The West Block – Episode 6, Season 12

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The West Block: Oct. 23
Watch the full episode of The West Block with host Mercedes Stephenson – Oct. 23, 2022 – Oct 23, 2022


Episode 6, Season 12

Sunday, October 23, 2022

Host: Mercedes Stephenson


Ian Bremmer, Eurasia Group

Retired Gen. Rick Hillier, Former Chief of Defence Staff

Location: Ottawa, ON

Mercedes Stephenson: A dire warning of rough economic waters ahead, and the crisis in the Canadian forces.

I’m Mercedes Stephenson. Welcome to The West Block.

It’s been a hard few years and times about to get even tougher. That’s the bleak outlook we’ve been hearing from Finance Minister Chrystia Freeland.

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Eurasia Group’s Ian Bremmer is here on the forces battering the global economy and Canada.

In an increasingly dangerous world, the ranks of Canada’s military are emptying out. Just how bad is this latest crisis facing the Canadian forces and what does it mean for national security? I’ll ask former Defence Chief Retired Gen. Rick Hillier.

From we’ve got your back to turning off the taps, the federal government sent cheques to millions of Canadians in the early days of COVID-19. But with more rough economic waters ahead, Chrystia Freeland is now warning that the government won’t be able to keep everyone afloat.

Chrystia Freeland, Finance Minister: “There will be people whose mortgage payments will rise. Business will no longer be booming in the same way it has been. We cannot support every single Canadian in the way we did with the emergency measures that kept people safe and solvent at the height of the pandemic.”

Mercedes Stephenson: Governments are facing tough economic choices and Canadians are feeling the pinch. So, what is driving all of this economic turmoil and what should Canadians expect in the months to come?

Ian Bremmer is the president and founder of the Eurasia Group, a leading global research and consulting firm. His latest book is titled The Power of Crisis: How Three Threats—and Our Response—Will Change the World.

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Thank you so much for joining us today, Ian. Nice to see you.

So many people feel this at the gas pump. They feel it at the till. They feel this kind of global anxiety and unrest that you can’t quite put your finger on, whether it’s war and peace or the economy, but inflation is just at the centre of so much of this. What do you believe are the biggest driving factors behind that situation?

Ian Bremmer, Eurasia Group: Well, it’s two major global crises and the political responses to them hitting almost at the same time. So first, it’s the pandemic and remember, the level of contraction of the global economy when the pandemic first hit, was unprecedented in our lifetimes. This wasn’t a recession. This was very briefly, a depression. We shut down big pieces of the global economy. And the response to that was unprecedented amounts of fiscal stimulus, which was great to ensure that the middle and working classes didn’t lose their capability to continue to support themselves and their families, but of course, created huge problems in terms of ongoing inflation, an incredibly tight labour market, deep challenges in supply chain, when you whipsaw, shutting down production and then expanding it with all sorts of consumer demand. So that’s the first piece, and we’d be talking about major inflation right now even if that was the only thing we were facing. But on top of that, the Russians invaded Ukraine, a land war in Europe that ends 30 years of peace dividend in Europe. The Russians are one of the largest energy producers in the world. The Russians and Ukrainians are two of the largest agricultural and fertilizer producers in the world. You’ve stopped a lot of that production and export and the impact of that is much higher prices, and much less availability. So, I mean you put both of them together and it should be no surprise that we’re facing inflation levels that we haven’t seen in generations and that you have leaders not just in Canada, but in the United States and the U.K., and on the continent of Europe, saying we’re not going to be able to respond in the next couple of years with the kind of fiscal packages that you had grown accustom to in the teeth of the pandemic.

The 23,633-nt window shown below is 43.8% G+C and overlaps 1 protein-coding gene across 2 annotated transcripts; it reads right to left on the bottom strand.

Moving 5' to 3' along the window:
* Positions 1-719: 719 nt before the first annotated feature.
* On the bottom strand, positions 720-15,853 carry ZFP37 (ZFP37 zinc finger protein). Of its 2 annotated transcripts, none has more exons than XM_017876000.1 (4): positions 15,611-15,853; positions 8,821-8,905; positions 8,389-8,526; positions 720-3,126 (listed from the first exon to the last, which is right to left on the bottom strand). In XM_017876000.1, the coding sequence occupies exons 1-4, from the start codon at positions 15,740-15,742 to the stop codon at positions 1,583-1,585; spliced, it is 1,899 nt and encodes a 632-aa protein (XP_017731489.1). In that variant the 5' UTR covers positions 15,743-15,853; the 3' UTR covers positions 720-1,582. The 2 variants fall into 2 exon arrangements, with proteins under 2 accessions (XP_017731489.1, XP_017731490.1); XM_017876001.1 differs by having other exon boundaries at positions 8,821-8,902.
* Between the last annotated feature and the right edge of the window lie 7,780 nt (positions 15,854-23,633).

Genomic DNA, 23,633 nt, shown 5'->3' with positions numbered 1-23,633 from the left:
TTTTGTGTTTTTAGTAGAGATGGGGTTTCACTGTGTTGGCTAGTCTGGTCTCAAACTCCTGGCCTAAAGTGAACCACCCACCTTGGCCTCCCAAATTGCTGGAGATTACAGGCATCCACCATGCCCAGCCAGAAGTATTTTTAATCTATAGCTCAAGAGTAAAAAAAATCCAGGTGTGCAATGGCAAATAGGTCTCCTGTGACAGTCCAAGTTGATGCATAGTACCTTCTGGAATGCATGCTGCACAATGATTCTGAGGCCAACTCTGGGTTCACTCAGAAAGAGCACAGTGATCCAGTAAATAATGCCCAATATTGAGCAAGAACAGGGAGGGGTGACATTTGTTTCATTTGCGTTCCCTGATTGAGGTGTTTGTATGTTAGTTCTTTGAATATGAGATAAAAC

Mercedes Stephenson: How bad should people be prepared for this to get?

Ian Bremmer, Eurasia Group: I think that 2023 is probably going to be the worst of it, but very easily more challenging than what we’ve seen over the past month. In particular, the energy crisis that you have, especially in Europe—and energy crises are far higher in Europe than they are in the United States and Canada—they at least have the storage this year. It’s going to be very expensive. The governments can make people whole. They can provide subsidies for people that don’t have the means. But you’re not going to run out of energy this year and in part, that’s because the Russians were pumping gas through most of 2022.